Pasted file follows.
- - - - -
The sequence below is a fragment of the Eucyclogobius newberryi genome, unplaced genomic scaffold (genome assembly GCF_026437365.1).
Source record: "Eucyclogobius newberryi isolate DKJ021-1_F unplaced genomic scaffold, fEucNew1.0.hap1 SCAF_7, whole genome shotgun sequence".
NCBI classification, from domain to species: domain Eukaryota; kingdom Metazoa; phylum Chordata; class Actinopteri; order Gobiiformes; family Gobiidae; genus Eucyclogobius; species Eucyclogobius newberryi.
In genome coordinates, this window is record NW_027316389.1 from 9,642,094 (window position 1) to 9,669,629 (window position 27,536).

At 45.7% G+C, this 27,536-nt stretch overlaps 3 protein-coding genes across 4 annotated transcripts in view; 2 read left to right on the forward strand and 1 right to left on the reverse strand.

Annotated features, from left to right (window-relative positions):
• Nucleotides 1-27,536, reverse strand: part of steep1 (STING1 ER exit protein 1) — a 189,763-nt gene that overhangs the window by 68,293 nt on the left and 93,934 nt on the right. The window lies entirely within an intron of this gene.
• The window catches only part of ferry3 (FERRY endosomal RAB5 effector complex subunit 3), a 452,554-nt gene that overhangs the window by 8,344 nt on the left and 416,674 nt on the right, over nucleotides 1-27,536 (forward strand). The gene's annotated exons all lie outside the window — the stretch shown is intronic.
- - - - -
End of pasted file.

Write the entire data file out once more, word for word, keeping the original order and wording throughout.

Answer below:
The sequence below is a fragment of the Eucyclogobius newberryi genome, unplaced genomic scaffold (genome assembly GCF_026437365.1).
Source record: "Eucyclogobius newberryi isolate DKJ021-1_F unplaced genomic scaffold, fEucNew1.0.hap1 SCAF_7, whole genome shotgun sequence".
NCBI classification, from domain to species: domain Eukaryota; kingdom Metazoa; phylum Chordata; class Actinopteri; order Gobiiformes; family Gobiidae; genus Eucyclogobius; species Eucyclogobius newberryi.
In genome coordinates, this window is record NW_027316389.1 from 9,642,094 (window position 1) to 9,669,629 (window position 27,536).

At 45.7% G+C, this 27,536-nt stretch overlaps 3 protein-coding genes across 4 annotated transcripts in view; 2 read left to right on the forward strand and 1 right to left on the reverse strand.

Annotated features, from left to right (window-relative positions):
• Nucleotides 1-27,536, reverse strand: part of steep1 (STING1 ER exit protein 1) — a 189,763-nt gene that overhangs the window by 68,293 nt on the left and 93,934 nt on the right. The window lies entirely within an intron of this gene.
• The window catches only part of ferry3 (FERRY endosomal RAB5 effector complex subunit 3), a 452,554-nt gene that overhangs the window by 8,344 nt on the left and 416,674 nt on the right, over nucleotides 1-27,536 (forward strand). The gene's annotated exons all lie outside the window — the stretch shown is intronic.